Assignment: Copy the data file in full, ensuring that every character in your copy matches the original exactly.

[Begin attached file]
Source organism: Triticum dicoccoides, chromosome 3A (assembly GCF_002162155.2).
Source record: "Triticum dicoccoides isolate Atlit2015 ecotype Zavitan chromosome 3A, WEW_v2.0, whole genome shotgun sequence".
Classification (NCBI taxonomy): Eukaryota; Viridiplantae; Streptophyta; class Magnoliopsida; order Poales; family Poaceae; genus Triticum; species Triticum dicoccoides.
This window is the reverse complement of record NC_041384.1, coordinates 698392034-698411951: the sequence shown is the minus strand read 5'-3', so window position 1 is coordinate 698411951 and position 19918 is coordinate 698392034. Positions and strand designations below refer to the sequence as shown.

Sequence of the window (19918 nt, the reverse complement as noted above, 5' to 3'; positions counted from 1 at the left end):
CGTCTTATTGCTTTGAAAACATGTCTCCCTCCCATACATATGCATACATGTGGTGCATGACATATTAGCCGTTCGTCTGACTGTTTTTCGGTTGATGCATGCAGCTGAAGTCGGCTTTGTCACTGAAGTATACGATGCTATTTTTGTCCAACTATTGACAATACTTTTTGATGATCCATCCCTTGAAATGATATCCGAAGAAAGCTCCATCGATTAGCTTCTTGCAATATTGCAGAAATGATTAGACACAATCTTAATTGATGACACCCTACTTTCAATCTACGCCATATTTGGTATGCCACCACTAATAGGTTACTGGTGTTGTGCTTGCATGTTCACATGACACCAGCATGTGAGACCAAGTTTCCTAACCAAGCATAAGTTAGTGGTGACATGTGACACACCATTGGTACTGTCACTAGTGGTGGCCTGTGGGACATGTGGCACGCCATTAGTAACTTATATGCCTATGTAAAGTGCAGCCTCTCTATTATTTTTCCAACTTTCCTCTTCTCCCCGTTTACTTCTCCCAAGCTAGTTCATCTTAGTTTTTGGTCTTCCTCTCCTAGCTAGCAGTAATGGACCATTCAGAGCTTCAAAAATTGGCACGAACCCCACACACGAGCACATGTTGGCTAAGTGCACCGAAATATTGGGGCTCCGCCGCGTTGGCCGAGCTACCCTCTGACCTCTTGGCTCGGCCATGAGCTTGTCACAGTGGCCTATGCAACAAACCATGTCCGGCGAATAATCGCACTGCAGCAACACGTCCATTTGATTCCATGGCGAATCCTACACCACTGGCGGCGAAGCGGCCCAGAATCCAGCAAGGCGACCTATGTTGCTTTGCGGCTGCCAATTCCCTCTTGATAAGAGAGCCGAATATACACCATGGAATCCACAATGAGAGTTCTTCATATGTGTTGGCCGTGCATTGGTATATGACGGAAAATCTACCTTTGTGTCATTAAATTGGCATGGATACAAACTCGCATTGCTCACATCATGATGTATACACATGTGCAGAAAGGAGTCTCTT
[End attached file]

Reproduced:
Source organism: Triticum dicoccoides, chromosome 3A (assembly GCF_002162155.2).
Source record: "Triticum dicoccoides isolate Atlit2015 ecotype Zavitan chromosome 3A, WEW_v2.0, whole genome shotgun sequence".
Classification (NCBI taxonomy): Eukaryota; Viridiplantae; Streptophyta; class Magnoliopsida; order Poales; family Poaceae; genus Triticum; species Triticum dicoccoides.
This window is the reverse complement of record NC_041384.1, coordinates 698392034-698411951: the sequence shown is the minus strand read 5'-3', so window position 1 is coordinate 698411951 and position 19918 is coordinate 698392034. Positions and strand designations below refer to the sequence as shown.

Sequence of the window (19918 nt, the reverse complement as noted above, 5' to 3'; positions counted from 1 at the left end):
CGTCTTATTGCTTTGAAAACATGTCTCCCTCCCATACATATGCATACATGTGGTGCATGACATATTAGCCGTTCGTCTGACTGTTTTTCGGTTGATGCATGCAGCTGAAGTCGGCTTTGTCACTGAAGTATACGATGCTATTTTTGTCCAACTATTGACAATACTTTTTGATGATCCATCCCTTGAAATGATATCCGAAGAAAGCTCCATCGATTAGCTTCTTGCAATATTGCAGAAATGATTAGACACAATCTTAATTGATGACACCCTACTTTCAATCTACGCCATATTTGGTATGCCACCACTAATAGGTTACTGGTGTTGTGCTTGCATGTTCACATGACACCAGCATGTGAGACCAAGTTTCCTAACCAAGCATAAGTTAGTGGTGACATGTGACACACCATTGGTACTGTCACTAGTGGTGGCCTGTGGGACATGTGGCACGCCATTAGTAACTTATATGCCTATGTAAAGTGCAGCCTCTCTATTATTTTTCCAACTTTCCTCTTCTCCCCGTTTACTTCTCCCAAGCTAGTTCATCTTAGTTTTTGGTCTTCCTCTCCTAGCTAGCAGTAATGGACCATTCAGAGCTTCAAAAATTGGCACGAACCCCACACACGAGCACATGTTGGCTAAGTGCACCGAAATATTGGGGCTCCGCCGCGTTGGCCGAGCTACCCTCTGACCTCTTGGCTCGGCCATGAGCTTGTCACAGTGGCCTATGCAACAAACCATGTCCGGCGAATAATCGCACTGCAGCAACACGTCCATTTGATTCCATGGCGAATCCTACACCACTGGCGGCGAAGCGGCCCAGAATCCAGCAAGGCGACCTATGTTGCTTTGCGGCTGCCAATTCCCTCTTGATAAGAGAGCCGAATATACACCATGGAATCCACAATGAGAGTTCTTCATATGTGTTGGCCGTGCATTGGTATATGACGGAAAATCTACCTTTGTGTCATTAAATTGGCATGGATACAAACTCGCATTGCTCACATCATGATGTATACACATGTGCAGAAAGGAGTCTCTT